Closing the Civil Justice Gap
1,327,370 Mississippians — or 44% of the state’s population — live in households in lower-to-moderate income brackets where legal assistance is unaffordable. Mississippi ranks first in America for people living in poverty, with approximately 696,000 Mississippians living at or below the federal poverty level. The number of Mississippians living in poverty has increased by a whopping 72% since 2000.
The overall goal of the Commission is to provide over arching, unifying support for the legal aid system in Mississippi.
The Mississippi Access to Justice Commission (“the Commission”) was created by the Mississippi Supreme Court on June 28, 2006 to develop a unified strategy to improve access to the civil courts for the poor. Mississippi was the 23rd state to appoint such a commission. The Commission is tasked with investigating the need for civil legal services to the poor in Mississippi, and evaluating, developing and recommending policies, programs and initiatives that will assist the judiciary in meeting needs for civil legal services to the poor. The overall goal of the Commission is to provide over arching, unifying support for the legal aid system in Mississippi. This support includes exploring means for increased funding and other resources, raising awareness of the need for and value of legal assistance, reducing barriers to access to civil justice and improving the quality and efficiency of the delivery system.
At the time the Mississippi Commission was created, our state ranked 49th in overall funding per person for civil legal services—a mere $11.18. One of the most debilitating problems for poor people and communities is the lack of access to lawyers and the legal system in civil matters impacting fundamental human needs. Legal needs studies conducted by the American Bar Association and other groups consistently document that only 20% of the civil legal needs of low- and moderate-income people are met. The percentage is even less in Mississippi. Mississippi’s Legal Services Programs are woefully understaffed and underfunded. Only thirty-four (34) attorneys currently staff the state’s two legal aid programs. In 2014, the programs served 22,839 people. Conservative estimates show that our legal aid programs should be serving 200,000–250,000 annually. The legal aid programs rely on federal funding more than any other programs in the country, with 75% of funding for the Mississippi Center for Legal Services Corporation and North Mississippi Rural Legal Services, Inc. coming from the Legal Services Corporation in 2014.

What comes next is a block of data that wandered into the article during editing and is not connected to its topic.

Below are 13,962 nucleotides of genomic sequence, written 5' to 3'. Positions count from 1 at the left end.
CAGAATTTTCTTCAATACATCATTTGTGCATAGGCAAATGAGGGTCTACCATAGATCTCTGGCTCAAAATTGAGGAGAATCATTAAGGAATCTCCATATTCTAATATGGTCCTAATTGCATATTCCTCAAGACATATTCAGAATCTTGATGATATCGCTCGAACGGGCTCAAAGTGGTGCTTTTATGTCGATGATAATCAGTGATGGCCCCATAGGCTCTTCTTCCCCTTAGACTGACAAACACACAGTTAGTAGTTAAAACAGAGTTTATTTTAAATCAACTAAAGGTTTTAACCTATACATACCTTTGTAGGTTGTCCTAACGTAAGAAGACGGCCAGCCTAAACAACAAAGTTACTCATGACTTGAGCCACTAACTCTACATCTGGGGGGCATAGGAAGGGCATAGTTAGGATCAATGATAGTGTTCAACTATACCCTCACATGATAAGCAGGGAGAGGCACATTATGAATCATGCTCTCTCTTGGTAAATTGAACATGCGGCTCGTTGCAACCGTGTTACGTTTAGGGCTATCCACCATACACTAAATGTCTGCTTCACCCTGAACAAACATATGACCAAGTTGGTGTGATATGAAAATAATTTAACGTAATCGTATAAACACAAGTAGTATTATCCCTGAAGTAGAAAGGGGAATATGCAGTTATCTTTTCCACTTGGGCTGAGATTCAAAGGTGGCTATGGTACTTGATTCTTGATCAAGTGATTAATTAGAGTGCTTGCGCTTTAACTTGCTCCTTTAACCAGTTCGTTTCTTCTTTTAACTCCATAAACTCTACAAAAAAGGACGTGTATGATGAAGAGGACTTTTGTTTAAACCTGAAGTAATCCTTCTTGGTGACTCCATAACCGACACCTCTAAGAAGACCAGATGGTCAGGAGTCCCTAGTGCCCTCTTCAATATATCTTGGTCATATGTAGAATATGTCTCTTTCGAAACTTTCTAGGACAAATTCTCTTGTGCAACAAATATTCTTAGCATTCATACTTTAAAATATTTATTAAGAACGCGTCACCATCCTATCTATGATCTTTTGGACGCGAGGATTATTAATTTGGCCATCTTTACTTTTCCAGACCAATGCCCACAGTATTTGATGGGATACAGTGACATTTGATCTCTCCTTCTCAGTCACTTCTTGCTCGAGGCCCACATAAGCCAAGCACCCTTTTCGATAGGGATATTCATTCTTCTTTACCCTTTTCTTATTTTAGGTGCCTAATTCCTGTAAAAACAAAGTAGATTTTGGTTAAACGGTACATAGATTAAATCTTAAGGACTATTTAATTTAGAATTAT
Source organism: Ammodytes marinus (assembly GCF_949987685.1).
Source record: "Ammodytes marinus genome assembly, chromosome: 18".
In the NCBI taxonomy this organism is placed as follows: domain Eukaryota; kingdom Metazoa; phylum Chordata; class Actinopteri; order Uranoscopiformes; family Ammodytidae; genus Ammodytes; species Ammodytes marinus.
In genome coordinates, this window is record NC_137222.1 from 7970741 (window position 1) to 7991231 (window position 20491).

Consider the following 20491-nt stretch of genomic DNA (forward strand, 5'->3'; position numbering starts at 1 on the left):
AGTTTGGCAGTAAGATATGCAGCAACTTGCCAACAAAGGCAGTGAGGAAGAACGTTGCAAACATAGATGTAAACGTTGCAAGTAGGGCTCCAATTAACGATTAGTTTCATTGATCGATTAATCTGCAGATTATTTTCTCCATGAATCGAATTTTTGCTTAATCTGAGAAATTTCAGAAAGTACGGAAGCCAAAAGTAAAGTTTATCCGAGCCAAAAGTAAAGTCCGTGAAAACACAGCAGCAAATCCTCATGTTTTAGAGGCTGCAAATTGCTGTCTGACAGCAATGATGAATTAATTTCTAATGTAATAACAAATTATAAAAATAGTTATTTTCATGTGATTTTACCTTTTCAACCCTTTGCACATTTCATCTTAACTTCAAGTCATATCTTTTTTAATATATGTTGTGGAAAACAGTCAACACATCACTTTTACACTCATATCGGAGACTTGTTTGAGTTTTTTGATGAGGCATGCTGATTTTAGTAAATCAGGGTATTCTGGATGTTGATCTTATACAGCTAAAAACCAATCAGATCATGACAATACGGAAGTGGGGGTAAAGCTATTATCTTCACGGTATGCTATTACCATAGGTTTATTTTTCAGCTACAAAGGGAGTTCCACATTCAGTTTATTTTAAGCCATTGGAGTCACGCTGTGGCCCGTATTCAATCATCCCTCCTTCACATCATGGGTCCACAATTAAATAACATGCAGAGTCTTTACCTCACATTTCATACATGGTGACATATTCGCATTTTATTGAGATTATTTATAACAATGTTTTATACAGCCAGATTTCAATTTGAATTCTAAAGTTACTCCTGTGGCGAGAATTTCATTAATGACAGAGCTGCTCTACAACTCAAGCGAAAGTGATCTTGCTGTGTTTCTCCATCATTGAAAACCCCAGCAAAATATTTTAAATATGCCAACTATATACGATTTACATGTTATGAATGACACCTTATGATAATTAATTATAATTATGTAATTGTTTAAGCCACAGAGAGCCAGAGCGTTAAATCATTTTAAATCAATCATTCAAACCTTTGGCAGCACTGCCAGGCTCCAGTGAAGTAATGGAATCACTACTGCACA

The Commission was established to be the single unifying entity to bring together the providers of civil legal services to address Mississippi’s civil justice service gaps. The Commission is currently divided into three Committees— Delivery System Committee, Resource Development Committee and Public Awareness. The Committees can include non-Commission members. The Delivery System Committee oversees the development of an expanded and improved system for providing civil legal services to low-income people. The Resource Development Committee is tasked with developing a long-term plan to increase funding to civil legal services programs. Finally, the Public Awareness Committee works to educate the Bar, governmental leaders and the public about the scope of the need for legal services. The Commission also recently added two new Sub-Committees, Medical-Legal Partnership and Faith-Based Initiatives to explore opportunities for collaboration with partners in the medical and religious communities, respectively.
In addition to the work of its committees, the Commission also regularly sponsors local access to justice events to encourage county bar associations and community leaders to work together to ensure access to the judicial system for all on a local level. The Commission has proposed amendments to court rules to make it easier for low-income individuals to gain access to the civil courts. It has also proposed rules to make it easier for attorneys to volunteer with civil legal services programs. The Commission is currently developing virtual forms to assist the state’s growing population of self-represented litigants in a variety of civil matters. In addition, the Commission is always seeking new opportunities for funding for civil legal aid, including through legislative appropriations and other funding sources.
It is important to note that the Commission provides support to civil legal service providers. Unlike individuals who have committed criminal acts who are guaranteed a right to counsel, people involved in civil legal matters, are not. The provider-members of the Commission provide those with civil matters the legal tools they need to protect their families, homes and health to help assure that they also have access to the court system.
In Mississippi, the demand for civil legal aid far outstrips the resources available and as a result, many are navigating high-stakes legal situations on their own. With our legal services programs turning away two clients for every one who seeks help, the challenges are great. In spite of the challenges, the Commission is gradually improving the delivery system and reaching more people who need legal assistance. The work will not be done until everyone—regardless of income—has equal access to Mississippi’s civil court system and the state’s civil legal service providers have the capacity—financial and otherwise—to serve everyone who enters their doors with a legal issue for which their programs have been established to help. The work continues and, fortunately, an impressive number of attorneys have joined the Commission by regularly answering the call to service through pro bono engagement and similar outreach to citizens in need.